Another difference I noticed is Google Maps compared to Microsoft’s maps app. Microsoft’s app has improved since its initial release last year but Google’s app has more detailed traffic information, cycling navigation and I found driving navigation to be smoother and more easy to follow on Android. One thing I do prefer on Microsoft’s app for offline navigation, with Google Maps you have to specify an area to download for offline and you can’t just pick the whole of the UK, so you end up selecting zones to download. On Windows 10 you can select a country or region to download and which is much simpler but in almost all the other ways Google Maps is more advanced that Windows Maps.
The other different is Android has Google Now & “OK Google” with Windows you have Cortana. The main difference is that Cortana seems to have a personality whereas Google Now is very much more functional, I found “OK Google” speech recognition is better than Cortana and Microsoft’s assistant seems to pass off more requests to Bing than Google does. Google Now’s cards also seem to be more relevant than Cortana.
My Lumia 950 XL has Windows Hello where it uses face recognition to sign you into Windows which works most of the time but I find it quicker to sign in with a PIN and not as useful as I thought it would be. The Nexus 6P has a finger print reader on the back so you can pick up the phone with your finger on the back and unlocks the phone which is much faster and works every time. Android also supports unlocking with trusted Bluetooth device (or NFS, locations etc) so my Microsoft Band keeps the phone unlocked while it is with me.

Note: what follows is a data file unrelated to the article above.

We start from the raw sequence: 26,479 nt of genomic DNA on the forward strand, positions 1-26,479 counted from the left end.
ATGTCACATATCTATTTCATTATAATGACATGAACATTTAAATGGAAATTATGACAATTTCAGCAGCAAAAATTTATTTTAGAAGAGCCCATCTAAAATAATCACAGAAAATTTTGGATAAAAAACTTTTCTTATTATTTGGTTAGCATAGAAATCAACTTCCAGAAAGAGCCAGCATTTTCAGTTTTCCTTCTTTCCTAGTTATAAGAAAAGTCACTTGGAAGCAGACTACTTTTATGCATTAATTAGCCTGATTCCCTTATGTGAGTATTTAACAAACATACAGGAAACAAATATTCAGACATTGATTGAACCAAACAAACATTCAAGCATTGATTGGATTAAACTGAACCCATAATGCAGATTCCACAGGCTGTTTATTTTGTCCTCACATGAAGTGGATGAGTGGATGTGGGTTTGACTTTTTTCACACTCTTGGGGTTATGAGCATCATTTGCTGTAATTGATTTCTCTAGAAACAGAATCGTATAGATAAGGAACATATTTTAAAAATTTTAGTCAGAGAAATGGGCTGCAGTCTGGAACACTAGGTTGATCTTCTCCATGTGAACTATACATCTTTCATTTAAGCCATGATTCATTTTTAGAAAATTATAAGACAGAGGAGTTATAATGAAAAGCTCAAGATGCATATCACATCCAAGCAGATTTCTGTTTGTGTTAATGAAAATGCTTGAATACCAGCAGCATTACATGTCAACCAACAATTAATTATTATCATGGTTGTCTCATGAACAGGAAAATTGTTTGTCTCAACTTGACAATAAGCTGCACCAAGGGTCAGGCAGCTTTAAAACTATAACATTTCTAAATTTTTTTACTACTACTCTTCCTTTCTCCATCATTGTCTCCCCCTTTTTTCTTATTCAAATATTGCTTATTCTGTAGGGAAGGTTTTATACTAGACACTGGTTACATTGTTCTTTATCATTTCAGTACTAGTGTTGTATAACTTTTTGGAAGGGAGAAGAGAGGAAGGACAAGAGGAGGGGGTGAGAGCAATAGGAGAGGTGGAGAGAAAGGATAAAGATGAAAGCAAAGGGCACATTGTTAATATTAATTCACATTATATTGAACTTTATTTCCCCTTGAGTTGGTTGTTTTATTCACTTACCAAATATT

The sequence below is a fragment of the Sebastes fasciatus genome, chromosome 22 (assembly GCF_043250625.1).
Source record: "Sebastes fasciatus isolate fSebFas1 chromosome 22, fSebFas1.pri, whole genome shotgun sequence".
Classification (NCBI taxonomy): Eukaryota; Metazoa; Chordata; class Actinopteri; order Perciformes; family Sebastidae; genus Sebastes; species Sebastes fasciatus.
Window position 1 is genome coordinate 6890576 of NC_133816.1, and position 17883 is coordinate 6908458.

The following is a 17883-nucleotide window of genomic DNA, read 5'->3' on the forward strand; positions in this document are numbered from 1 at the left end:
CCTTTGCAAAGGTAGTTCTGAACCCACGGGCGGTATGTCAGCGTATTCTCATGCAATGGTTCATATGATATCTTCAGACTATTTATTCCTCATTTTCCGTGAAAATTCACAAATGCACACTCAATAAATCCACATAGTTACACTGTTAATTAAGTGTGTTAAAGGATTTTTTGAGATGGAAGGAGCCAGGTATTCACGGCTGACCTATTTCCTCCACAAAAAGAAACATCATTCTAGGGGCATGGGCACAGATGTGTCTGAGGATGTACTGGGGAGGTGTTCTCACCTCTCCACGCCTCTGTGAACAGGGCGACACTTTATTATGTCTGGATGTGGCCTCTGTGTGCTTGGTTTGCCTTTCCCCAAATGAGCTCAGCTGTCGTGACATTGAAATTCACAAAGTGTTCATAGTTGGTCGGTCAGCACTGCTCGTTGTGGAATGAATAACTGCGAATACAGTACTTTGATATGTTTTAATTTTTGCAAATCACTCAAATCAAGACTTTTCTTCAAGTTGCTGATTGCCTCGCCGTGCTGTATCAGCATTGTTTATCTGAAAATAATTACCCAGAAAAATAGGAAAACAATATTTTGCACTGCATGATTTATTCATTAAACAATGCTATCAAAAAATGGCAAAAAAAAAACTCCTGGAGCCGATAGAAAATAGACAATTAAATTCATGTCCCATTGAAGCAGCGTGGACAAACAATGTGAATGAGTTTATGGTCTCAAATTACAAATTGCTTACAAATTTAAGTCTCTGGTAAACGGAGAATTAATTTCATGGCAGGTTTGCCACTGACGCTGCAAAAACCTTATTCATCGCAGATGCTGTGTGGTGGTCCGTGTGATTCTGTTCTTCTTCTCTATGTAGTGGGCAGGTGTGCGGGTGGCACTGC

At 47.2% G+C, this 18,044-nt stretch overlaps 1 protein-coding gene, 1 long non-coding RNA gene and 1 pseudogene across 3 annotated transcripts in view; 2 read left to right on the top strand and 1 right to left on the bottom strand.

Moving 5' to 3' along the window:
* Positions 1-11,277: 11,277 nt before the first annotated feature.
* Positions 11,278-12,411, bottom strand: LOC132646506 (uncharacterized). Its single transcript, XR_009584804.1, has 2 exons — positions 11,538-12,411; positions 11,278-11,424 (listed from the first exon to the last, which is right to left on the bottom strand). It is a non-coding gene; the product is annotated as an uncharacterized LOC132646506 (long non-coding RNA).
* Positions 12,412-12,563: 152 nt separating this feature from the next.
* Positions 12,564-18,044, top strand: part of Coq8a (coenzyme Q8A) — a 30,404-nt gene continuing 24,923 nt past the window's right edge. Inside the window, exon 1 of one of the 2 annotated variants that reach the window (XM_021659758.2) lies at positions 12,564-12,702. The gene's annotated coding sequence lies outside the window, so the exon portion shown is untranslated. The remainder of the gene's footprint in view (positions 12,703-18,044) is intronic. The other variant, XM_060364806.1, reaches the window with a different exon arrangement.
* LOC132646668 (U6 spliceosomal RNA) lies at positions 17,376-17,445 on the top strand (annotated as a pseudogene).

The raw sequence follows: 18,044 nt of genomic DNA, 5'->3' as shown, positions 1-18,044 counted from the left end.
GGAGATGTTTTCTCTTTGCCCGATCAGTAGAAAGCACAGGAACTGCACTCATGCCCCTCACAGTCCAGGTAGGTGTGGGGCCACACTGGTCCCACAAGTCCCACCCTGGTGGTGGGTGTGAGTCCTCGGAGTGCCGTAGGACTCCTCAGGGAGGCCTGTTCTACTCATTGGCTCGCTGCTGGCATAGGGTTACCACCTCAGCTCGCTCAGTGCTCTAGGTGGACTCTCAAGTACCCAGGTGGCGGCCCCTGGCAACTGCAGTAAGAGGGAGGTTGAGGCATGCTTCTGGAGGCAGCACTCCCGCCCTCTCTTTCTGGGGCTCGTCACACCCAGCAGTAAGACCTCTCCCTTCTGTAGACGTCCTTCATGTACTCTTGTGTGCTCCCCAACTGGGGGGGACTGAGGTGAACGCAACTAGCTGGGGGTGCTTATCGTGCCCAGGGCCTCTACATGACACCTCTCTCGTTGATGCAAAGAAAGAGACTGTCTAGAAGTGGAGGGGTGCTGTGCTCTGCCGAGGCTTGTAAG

I am still finding issues with the 6P, it doesn’t always connect up to my audio system in the car and I end up having to turn off BT and back on for it to connect an issues I never had with Windows 10 Mobile (but I know others had). Also the battery life of the Nexus 6P isn’t as good as the 950 XL, I get about 14-20 hours on the 6P depending of usage but I get over 24 hours with the 950 XL.
So which device will I end up using full time? It will probably be the Nexus 6P with my 2nd SIM going into the 950 XL. While I love the Windows 10 Mobile and there are new universal apps being launched but it is very unlikely that in the next few years Windows 10 Mobile will catch up to iOS and Android if ever. When you see an advert on TV and they show apps are available they always show an iOS App Store and Google Play Store logos or you go in to a shop and they advertise a mobile app it is always for iOS and Android even when they do have a Windows app.
The hope is that Windows 10 Mobile is just part of Windows 10 and Microsoft can continue to develop the OS without having to worry about market share at the moment, so maybe in the long term Microsoft can come back but for me the head is going to rule the heart and I am switching to Android full time.
I haven’t talked about Android Wear yet which is something else I am going to be looking at.
One thought on “Switching to Android from Windows 10 Mobile”
I recently made a similar conversion (to the Nexus 5x instead of the 6P), and my results are almost identical to yours. Those incremental apps available on Android and not available on Windows are the difference between have a phone that does its job and a phone that is a pleasure to own and use. For me it was baseball, banking, and Google Voice that drove me to make the switch. I agree whole-heartedly that Google Play Music is vastly superior to Groove as a music service. Groove is functional – it does what it does – it plays music. Google Play Music is fun to use. The radio stations and curated music are better and being able to mark a song with thumbs up and have a thumbs up auto-playlist is the best feature. And with Pushbullet, I can get all my Android notifications pushed to my PC. Google Now is better than Cortana, too, as you described. I even took the Cortana app off my phone because it was consuming more battery power than any other aspect of the phone – the display and Android itself included. Very strange. I wanted Windows Mobile to be a great solution, but it’s just not.